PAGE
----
Digging a Grave: The Criminal Perspective
Over the years I’ve dug my fair share of graves (for research of course) and I can tell you one thing unequivocally: it sucks. I suppose there are technically two broad categories of grave digging techniques. The first is mechanical which involves the use of mechanized heavy equipment like a backhoe or bobcat. These types of graves are not as common as you might imagine so I’ll discuss the other category; manual digging. Digging a grave by hand is very labor intensive. Actually, a killer may expend quite a bit of energy just getting the body to the grave site. Hauling a dead body over uneven ground can pose a lot of challenges and risks (stumbling, twisting an ankle, etc). Most of these activities are done at night which increases the risk of injury.
Once at the grave site the real fun begins. One of the biggest factors affecting success is the soil type. Soil is composed of several horizons and the conditions a few feet down may be totally different from ground level. Some areas are simply not good for grave digging because of a high water table or bedrock. I can just imagine the frustration some killer must feel when hitting bedrock 12″ down. Assuming they can dig down to a respectable level like 3-4 feet there are other challenges as well.
Graves typically taper in towards the bottom. It’s difficult to keep the bottom of the grave as wide as the top of the grave. This means that the body won’t fit as well when it’s dumped in even if the opening looks big enough. Part of this relates to the way we dig, the other part is the collapse of dirt from the side walls. This is even more pronounced in sandy soils. So even if you dig three feet down the bottom of your hole may be so small that the body only fits two feet down. Also, if the grave length is too short then the head and or feet may have to be propped up on the ends making them even shallower (think of how a body sits in a bathtub).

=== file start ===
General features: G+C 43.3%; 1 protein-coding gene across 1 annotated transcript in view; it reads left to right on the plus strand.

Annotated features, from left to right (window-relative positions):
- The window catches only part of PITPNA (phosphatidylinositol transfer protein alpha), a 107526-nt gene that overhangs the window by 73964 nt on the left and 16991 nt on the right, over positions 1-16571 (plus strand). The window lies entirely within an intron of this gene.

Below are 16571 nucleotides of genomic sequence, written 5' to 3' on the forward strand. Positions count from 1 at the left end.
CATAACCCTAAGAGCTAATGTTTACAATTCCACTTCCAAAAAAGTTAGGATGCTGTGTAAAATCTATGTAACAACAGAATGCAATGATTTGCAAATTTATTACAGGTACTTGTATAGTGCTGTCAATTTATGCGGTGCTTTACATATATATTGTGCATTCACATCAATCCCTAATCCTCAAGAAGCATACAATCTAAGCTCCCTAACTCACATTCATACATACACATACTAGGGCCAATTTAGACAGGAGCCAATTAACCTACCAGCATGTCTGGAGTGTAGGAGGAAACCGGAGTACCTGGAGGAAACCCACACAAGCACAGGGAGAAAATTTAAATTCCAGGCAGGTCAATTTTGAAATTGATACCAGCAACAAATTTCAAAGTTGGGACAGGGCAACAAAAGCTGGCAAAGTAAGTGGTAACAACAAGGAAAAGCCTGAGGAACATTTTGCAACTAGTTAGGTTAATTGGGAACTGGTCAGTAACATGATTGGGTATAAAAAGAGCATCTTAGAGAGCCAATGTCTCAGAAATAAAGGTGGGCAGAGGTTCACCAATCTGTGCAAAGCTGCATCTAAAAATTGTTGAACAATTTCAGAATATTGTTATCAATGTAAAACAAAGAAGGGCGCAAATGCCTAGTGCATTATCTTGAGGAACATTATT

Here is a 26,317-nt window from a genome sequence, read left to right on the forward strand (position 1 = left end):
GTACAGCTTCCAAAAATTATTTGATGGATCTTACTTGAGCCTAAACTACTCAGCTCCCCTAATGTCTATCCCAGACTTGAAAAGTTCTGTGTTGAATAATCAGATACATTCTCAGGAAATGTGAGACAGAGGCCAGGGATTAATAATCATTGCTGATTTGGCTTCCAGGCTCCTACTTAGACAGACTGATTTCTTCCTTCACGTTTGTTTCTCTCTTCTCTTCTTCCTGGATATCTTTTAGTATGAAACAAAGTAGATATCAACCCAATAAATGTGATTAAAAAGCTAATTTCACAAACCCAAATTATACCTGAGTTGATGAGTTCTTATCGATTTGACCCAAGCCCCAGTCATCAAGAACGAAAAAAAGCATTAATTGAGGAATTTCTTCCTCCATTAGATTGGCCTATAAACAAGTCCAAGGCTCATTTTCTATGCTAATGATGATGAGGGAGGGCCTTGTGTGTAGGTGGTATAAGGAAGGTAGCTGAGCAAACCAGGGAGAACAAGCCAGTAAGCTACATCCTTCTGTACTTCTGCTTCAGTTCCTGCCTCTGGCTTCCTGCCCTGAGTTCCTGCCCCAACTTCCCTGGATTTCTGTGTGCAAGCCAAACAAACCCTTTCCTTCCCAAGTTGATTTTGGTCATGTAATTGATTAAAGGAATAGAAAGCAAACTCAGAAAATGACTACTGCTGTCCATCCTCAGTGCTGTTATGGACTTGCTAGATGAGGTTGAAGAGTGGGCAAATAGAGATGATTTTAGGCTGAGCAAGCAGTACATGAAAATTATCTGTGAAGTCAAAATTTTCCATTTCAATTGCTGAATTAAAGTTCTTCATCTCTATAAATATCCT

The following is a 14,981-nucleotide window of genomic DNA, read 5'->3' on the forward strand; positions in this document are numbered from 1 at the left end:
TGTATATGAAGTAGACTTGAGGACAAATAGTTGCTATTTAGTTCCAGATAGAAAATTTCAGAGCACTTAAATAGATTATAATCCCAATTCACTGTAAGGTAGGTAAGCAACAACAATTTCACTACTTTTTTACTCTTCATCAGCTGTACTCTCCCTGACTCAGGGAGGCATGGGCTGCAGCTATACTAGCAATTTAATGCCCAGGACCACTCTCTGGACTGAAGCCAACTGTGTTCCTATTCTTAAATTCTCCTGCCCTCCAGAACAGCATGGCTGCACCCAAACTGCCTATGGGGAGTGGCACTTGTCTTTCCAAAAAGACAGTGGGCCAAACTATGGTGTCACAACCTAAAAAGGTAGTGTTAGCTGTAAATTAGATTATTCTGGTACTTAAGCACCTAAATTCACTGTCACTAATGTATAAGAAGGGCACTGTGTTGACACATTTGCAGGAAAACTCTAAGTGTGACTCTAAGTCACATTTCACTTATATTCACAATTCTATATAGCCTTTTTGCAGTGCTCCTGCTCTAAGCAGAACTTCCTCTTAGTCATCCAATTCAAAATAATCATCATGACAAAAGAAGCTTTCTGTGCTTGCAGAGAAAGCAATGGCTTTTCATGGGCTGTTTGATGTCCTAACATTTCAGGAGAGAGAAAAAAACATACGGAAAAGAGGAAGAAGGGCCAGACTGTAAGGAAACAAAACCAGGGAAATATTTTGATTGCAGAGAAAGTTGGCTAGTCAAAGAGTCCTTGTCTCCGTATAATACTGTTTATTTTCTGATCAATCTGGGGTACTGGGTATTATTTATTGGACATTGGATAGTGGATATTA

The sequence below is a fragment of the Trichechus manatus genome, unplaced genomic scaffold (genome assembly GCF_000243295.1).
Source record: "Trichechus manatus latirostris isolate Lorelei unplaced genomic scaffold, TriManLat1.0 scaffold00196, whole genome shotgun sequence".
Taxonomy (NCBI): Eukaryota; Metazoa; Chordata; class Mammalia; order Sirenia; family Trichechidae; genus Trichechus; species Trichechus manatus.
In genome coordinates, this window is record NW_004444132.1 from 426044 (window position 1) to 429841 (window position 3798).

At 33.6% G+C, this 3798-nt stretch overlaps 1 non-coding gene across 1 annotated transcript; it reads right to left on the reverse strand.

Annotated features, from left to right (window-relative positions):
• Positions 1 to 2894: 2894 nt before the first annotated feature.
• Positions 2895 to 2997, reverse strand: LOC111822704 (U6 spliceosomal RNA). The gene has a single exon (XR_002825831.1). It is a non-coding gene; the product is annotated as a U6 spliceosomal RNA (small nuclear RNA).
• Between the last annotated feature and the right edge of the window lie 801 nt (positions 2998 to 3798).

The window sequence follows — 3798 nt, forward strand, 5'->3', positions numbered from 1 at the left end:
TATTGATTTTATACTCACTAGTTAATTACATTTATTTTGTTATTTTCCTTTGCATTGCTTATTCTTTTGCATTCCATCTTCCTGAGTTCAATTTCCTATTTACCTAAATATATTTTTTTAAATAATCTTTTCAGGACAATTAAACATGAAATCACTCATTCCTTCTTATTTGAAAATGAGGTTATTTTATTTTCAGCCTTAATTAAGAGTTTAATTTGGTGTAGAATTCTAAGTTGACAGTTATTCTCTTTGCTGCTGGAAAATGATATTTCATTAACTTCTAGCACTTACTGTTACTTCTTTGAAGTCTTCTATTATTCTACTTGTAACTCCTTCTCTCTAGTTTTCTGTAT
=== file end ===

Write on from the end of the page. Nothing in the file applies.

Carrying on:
An adult sized grave in clay soil can take 2-3 hours to dig (assuming you have a physically fit criminal) and when it’s over the criminal could be exhausted. In this state he’s more likely to make a mistake. One possible mistake is leaving behind something that may link him to the crime. Remember; it’s dark, he’s tired, maybe during the digging he took off a shirt or watch. Maybe he dropped a pocket knife or left the shovel behind. These items may also fall into the grave and get buried with the body without him realizing it.Chances of a mistake are magnified if he is startled by something. Seeing car headlights or hearing a dog barking might make them rush and in turn make a mistake.
One thing about filling the grave is that you can never get all of the dirt back in. This is due to the compaction of undisturbed soil. It has taken thousands of years to compact and by digging it up you introduce all new edges and air pockets. Some criminals may try to stomp the soil down leaving boot impressions which can last for days. In the end there will always be indicators of the grave site if you know what you are looking for.
It’s important to keep these things in mind if you plan on having your character perform such an act. If your bad guy has a bad back or walks with a limp digging a grave is going to be difficult. He’s not going to haul a 200lb man uphill, dig a grave, and then meet up with his new girlfriend to go dancing. Also, because the process takes a long time you shouldn’t have the grave somewhere (like a public park) where someone is going to pass by every thirty minutes. Remember, it doesn’t matter what does happen but rather, what the suspect believes will happen. They generally avoid anywhere there is even a small chance of being discovered.
Posted on August 30, 2011, in General, The Crime Scene and tagged Clandestine Grave, Crime Scene, csi, detective, fiction, forensics, murder, mystery, police, thriller, tom adair. Bookmark the permalink. 12 Comments.